Maybe being 42 (almost 43) in the middle of a bit of a mid-life crisis has me thinking – but does college do this anymore?  We spend a lot of time with degree plans and helping students progress but where do we really have them stop and say – what do I bring the world? What do I offer the world?  What do I want to do with my life? And how do these choice impact me, my community and my world?

I know this kind of personalized learning is not scalable to the 1450 freshman that we have this year, but some features are..  So as the final session of my Center for Teaching Excellence Fellow from last year, I am bringing Dr. Michelle Jones the Founder of Wayfinding Academy to come and talk about what she learned. I have three events scheduled.

Thursday night -September 28th –  7:30 is open to the public and will be a general overview of Wayfinding. Room 334 in Collings Hall (College of Education)

https://www.eventbrite.com/e/redesigning-higher-ed-starting-a-new-college-tickets-37765380269?utm_source=ALL+CTE+-+2017+Fall&utm_campaign=969a9bff85-EMAIL_CAMPAIGN_2017_08_28&utm_medium=email&utm_term=0_a64c99c505-969a9bff85-109029393

 

Friday Morning – September 29th – 9am -10:30 – The Library Community Room – (the one with the glass by the Bookmark) This will be a special session for faculty on Lessons Learned in the first year of Wayfinding.  There are things that we can learn and use for retention!

https://www.eventbrite.com/e/reaching-students-in-their-first-year-of-college-lessons-learned-from-wayfinding-year-1-tickets-37765571842?utm_source=ALL+CTE+-+2017+Fall&utm_campaign=969a9bff85-EMAIL_CAMPAIGN_2017_08_28&utm_medium=email&utm_term=0_a64c99c505-969a9bff85-109029393

 

Friday at 4:30 -6:00  We are having an informal meet and greet at Yuyu’s Cozy Cafe (408 Main street – used to be The Screen Door (parking is easy in their own lot and we are using the private room in the back) We will sample their new food too.

Here is the facebook event with more details:

https://www.facebook.com/events/273842419780212/?acontext=%7B%22action_history%22%3A[%7B%22mechanism%22%3A%22bookmarks%22%2C%22surface%22%3A%22bookmarks_menu%22%2C%22extra_data%22%3A%22[]%22%7D%2C%7B%22surface%22%3A%22dashboard%22%2C%22mechanism%22%3A%22calendar_tab_event%22%2C%22extra_data%22%3A%22[]%22%7D]%2C%22ref%22%3A46%2C%22source%22%3A2%7D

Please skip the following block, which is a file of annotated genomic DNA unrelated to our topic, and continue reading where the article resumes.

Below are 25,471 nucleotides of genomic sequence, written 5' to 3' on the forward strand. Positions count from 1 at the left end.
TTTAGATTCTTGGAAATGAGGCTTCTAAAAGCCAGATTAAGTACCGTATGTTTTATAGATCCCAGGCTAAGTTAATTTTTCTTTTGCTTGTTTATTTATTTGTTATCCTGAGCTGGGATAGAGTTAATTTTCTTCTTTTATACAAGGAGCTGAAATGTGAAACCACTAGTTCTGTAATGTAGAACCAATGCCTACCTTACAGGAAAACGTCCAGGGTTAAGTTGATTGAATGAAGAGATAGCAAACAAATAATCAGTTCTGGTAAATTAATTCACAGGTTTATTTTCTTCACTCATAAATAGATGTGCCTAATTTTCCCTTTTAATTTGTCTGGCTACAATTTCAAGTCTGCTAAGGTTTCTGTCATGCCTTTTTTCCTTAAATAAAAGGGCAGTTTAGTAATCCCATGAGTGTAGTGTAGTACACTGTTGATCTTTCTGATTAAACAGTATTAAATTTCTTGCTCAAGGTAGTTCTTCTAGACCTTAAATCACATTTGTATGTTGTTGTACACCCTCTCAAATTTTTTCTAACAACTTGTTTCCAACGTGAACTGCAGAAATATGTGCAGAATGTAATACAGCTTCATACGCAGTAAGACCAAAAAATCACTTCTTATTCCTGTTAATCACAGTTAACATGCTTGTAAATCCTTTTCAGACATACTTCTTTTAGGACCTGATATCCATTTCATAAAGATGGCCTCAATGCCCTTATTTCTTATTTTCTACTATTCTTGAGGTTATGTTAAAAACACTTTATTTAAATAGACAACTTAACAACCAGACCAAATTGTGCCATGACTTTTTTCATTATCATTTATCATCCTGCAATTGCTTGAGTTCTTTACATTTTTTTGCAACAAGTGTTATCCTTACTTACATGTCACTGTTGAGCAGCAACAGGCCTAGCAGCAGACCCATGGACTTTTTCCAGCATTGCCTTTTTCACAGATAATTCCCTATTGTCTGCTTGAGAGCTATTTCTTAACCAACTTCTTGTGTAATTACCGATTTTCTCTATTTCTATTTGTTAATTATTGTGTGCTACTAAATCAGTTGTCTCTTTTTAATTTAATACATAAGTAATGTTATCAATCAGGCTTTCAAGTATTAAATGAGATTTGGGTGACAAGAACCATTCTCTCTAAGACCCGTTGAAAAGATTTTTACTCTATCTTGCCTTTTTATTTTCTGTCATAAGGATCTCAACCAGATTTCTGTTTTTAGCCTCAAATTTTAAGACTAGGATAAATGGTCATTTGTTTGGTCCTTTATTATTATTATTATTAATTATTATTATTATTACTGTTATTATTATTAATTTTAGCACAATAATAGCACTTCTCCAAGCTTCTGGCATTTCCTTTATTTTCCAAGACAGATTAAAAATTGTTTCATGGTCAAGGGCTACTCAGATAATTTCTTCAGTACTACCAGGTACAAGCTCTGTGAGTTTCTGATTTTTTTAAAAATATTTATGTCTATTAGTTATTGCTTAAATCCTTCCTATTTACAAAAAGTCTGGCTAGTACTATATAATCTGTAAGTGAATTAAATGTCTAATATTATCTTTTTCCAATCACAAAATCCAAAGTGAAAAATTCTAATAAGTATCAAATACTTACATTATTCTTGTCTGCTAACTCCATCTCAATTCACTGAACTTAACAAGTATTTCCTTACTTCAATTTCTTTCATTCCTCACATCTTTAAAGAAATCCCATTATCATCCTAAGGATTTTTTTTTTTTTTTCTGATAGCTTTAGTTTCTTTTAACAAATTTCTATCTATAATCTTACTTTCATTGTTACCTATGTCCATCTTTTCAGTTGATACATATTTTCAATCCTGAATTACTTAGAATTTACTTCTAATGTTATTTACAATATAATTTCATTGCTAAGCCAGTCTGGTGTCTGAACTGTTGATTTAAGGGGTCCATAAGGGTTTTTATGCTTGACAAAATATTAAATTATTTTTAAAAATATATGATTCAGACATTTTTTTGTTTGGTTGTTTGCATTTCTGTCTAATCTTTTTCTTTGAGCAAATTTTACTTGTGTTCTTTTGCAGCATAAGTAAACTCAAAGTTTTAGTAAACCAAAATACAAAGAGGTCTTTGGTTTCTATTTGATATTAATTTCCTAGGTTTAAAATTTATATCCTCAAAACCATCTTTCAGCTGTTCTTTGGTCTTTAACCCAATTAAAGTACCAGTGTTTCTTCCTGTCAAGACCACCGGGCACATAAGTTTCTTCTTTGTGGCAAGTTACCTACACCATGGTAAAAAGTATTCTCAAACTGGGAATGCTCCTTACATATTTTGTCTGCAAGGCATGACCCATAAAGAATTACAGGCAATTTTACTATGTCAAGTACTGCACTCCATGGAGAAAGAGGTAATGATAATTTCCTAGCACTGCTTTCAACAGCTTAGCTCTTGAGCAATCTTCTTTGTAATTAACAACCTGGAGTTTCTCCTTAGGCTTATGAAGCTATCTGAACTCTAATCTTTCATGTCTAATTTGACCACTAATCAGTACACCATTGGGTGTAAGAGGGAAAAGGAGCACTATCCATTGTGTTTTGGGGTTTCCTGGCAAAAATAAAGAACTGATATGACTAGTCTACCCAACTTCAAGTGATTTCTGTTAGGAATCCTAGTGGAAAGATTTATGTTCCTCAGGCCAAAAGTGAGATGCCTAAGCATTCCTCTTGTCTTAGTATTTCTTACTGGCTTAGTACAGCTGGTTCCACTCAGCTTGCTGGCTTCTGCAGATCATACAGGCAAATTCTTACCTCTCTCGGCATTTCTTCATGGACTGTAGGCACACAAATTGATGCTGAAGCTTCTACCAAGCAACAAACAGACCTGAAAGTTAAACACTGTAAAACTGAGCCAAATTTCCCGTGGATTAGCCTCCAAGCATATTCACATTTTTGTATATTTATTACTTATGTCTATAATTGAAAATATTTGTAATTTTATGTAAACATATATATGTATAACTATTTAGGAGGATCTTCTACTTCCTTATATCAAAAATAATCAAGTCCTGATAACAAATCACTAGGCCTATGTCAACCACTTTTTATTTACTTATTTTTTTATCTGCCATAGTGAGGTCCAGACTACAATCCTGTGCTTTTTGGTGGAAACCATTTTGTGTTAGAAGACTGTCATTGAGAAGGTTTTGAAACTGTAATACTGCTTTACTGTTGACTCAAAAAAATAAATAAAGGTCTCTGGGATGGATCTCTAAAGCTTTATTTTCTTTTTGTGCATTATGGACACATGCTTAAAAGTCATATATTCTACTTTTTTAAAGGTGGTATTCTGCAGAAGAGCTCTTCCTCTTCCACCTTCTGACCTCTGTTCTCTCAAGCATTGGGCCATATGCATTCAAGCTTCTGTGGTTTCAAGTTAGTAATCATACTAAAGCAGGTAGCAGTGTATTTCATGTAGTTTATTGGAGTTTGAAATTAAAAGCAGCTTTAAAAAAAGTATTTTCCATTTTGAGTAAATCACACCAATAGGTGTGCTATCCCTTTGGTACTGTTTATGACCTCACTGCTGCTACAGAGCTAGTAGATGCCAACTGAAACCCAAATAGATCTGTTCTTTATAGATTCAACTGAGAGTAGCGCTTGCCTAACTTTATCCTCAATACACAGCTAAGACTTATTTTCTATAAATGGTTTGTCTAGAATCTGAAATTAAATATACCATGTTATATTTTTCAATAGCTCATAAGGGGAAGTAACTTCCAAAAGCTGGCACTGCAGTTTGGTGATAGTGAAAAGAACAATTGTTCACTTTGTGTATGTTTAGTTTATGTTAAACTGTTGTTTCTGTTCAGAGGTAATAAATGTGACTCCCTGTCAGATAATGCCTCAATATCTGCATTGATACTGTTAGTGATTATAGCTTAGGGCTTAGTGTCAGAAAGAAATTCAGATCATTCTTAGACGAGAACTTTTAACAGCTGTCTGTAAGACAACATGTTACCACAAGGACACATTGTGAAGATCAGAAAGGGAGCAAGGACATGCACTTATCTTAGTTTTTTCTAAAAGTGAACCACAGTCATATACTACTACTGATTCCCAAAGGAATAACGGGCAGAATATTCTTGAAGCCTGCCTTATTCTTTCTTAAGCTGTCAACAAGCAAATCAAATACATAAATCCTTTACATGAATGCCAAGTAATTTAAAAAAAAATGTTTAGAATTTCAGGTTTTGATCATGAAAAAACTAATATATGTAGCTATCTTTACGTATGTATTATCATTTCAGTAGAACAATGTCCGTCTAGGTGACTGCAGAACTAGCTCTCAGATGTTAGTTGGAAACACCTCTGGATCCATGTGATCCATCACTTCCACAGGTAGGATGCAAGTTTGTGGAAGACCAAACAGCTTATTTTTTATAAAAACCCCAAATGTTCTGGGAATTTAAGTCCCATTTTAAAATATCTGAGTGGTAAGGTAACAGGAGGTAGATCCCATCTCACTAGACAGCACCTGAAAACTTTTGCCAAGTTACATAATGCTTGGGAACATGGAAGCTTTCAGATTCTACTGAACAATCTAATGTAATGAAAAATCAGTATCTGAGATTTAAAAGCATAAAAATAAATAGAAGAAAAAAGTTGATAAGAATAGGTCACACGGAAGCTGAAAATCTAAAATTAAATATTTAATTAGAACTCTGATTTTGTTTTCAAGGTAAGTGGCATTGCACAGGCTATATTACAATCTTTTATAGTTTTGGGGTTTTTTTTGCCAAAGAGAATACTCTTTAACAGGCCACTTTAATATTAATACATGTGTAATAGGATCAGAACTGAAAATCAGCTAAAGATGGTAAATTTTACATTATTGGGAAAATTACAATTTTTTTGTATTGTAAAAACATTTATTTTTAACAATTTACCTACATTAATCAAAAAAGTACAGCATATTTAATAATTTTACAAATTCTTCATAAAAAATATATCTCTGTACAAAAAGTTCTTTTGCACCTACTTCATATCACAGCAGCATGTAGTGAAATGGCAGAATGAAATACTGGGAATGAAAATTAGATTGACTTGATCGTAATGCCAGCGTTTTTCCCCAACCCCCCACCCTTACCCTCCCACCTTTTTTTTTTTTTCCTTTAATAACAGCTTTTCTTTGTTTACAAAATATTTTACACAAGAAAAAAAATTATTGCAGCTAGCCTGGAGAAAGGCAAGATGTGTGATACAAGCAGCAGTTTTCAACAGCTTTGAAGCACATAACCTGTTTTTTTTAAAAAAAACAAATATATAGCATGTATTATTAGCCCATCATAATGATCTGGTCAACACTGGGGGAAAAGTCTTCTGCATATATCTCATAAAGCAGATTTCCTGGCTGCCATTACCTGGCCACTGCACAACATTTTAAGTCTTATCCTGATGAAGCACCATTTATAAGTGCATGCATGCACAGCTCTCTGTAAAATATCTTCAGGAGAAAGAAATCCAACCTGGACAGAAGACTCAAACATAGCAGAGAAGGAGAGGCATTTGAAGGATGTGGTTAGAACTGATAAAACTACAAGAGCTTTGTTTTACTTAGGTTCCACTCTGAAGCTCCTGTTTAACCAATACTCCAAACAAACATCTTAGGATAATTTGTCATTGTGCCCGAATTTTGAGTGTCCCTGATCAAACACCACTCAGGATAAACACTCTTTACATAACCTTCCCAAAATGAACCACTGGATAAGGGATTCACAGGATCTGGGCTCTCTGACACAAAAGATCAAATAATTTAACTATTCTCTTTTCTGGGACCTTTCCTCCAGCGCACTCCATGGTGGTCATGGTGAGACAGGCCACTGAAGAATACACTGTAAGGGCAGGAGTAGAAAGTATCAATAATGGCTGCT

Thursday night  and Friday afternoon is open to anyone.. I hope some people from K-12 and higher education and maybe some interested parents will take the opportunity to join me in learning more.

 

My Comic Book Syllabus got Mentioned in a BookCreator Blog

So I shared my Bitmoji laden syllabus on twitter and I was asked last week if they could refer to it in a Book Creator Blog.. this is fun..

First let’s read how they included it.

Building classroom community and culture with Book Creator

So here is my take on my syllabus..

I expect students to use Book Creator throughout the semester. Currently they are using StoryCubes to create a story with Book Creator.

I started this project, because I saw talk of Comic Book syllabi being using in K12 on Twitter and I thought, oh I could do that. I love Bitmoji and being able to laugh at myself a little.  Also, BookCreator has just come out with the Beta Version of their Chrome Editor version of Book Creator and one criticism, I get from my alumni is that I don’t do enough Chromebook integration so I wanted to try it out.

here is my syllabus!

I found the online system really easy to use the only thing that was not as “good” as the iPad app was the speed at which images were added.. but remember you are uploading to the “cloud” . I had one piece of functionality that I lost, I could not do a pdf of the book – so i downloaded an epub and then put it on my iPad and one page did not transfer. but overall it was good..

it was fun to do, and it made me feel like I could be more personal. However, my students did not love it..  I made the regular syllabus to copy and paste to the book. and some students really did not like the comic book syllabus and kind of rejected it.  We need to work on being more flexible for sure. All of the same information was there.